December 18, 2014
The Small Business Job Protection Act has gone a long way in simplifying pension laws. The new law will virtually eliminate the headache of comparing 401(k) contributions of highly compensated employees against the same-year contributions of nonhighly compensated employees. The discrimination testing procedure is one that most, if not all, HR benefits managers usually dread. Here’s a checklist you can use in light of the recent bill that passed:
- Evaluate how new testing rules affect your 401(k) plan. You may be able to simplify your discrimination testing ¼ or have more favorable test results.
- Evaluate whether a safe harbor is right for you. If your current plan is al-most a safe harbor, it might make sense to change, but keep in mind how a safe harbor would impact your total compensation and business strategy.
- Determine who is a highly compensated employee. You might simply include everyone making over $80,000, or with a highly paid workforce, only the highest paid 20%.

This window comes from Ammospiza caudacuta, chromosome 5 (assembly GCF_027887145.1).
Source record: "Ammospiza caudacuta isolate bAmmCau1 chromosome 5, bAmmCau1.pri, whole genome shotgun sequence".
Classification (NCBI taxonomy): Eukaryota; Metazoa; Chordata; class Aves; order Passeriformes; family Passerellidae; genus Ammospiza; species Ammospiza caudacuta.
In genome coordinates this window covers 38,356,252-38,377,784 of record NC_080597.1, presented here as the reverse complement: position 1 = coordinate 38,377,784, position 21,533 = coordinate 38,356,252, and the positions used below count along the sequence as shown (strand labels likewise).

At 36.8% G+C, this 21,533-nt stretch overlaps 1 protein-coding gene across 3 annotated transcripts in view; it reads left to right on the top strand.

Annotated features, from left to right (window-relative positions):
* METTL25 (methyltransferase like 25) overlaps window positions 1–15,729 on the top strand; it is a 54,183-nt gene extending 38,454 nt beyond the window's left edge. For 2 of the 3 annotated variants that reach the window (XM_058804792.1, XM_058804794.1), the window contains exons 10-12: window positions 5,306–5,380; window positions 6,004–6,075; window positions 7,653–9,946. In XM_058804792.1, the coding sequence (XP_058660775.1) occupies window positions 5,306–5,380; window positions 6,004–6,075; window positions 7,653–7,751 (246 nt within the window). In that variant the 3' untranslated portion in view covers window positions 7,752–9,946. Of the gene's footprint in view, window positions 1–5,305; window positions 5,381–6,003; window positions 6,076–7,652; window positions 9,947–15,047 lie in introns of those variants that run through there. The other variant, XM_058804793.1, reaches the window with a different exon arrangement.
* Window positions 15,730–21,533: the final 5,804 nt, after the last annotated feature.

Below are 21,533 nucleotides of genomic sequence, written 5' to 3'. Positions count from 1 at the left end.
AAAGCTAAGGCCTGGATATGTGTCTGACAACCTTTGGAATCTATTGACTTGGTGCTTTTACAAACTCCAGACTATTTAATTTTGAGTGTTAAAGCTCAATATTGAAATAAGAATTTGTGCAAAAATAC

- Decide whether to base testing on prior year contributions from nonhighly compensated employees. If you haven’t had problems with refunds or last-minute deferral limitations, you may prefer not to change your testing method.
- Change how you determine who receives refunds and how much they get, if you must refund or recharacterize excess contributions.
- Consider changing the way you calculate compensation. Including pre-tax contributions in the pay base may in-crease savings by low-paid workers.
- Consider permitting employees with less than a year of service or under age 21 to participate in your 401(k) plan. They will get in the habit of saving earlier, and the low savings rates for nonhighly compensated employees in that group will no longer cause discrimination test failure.
SOURCE: Watson Wyatt Worldwide
Personnel Journal, October 1996, Vol. 75, No. 10, p. 78.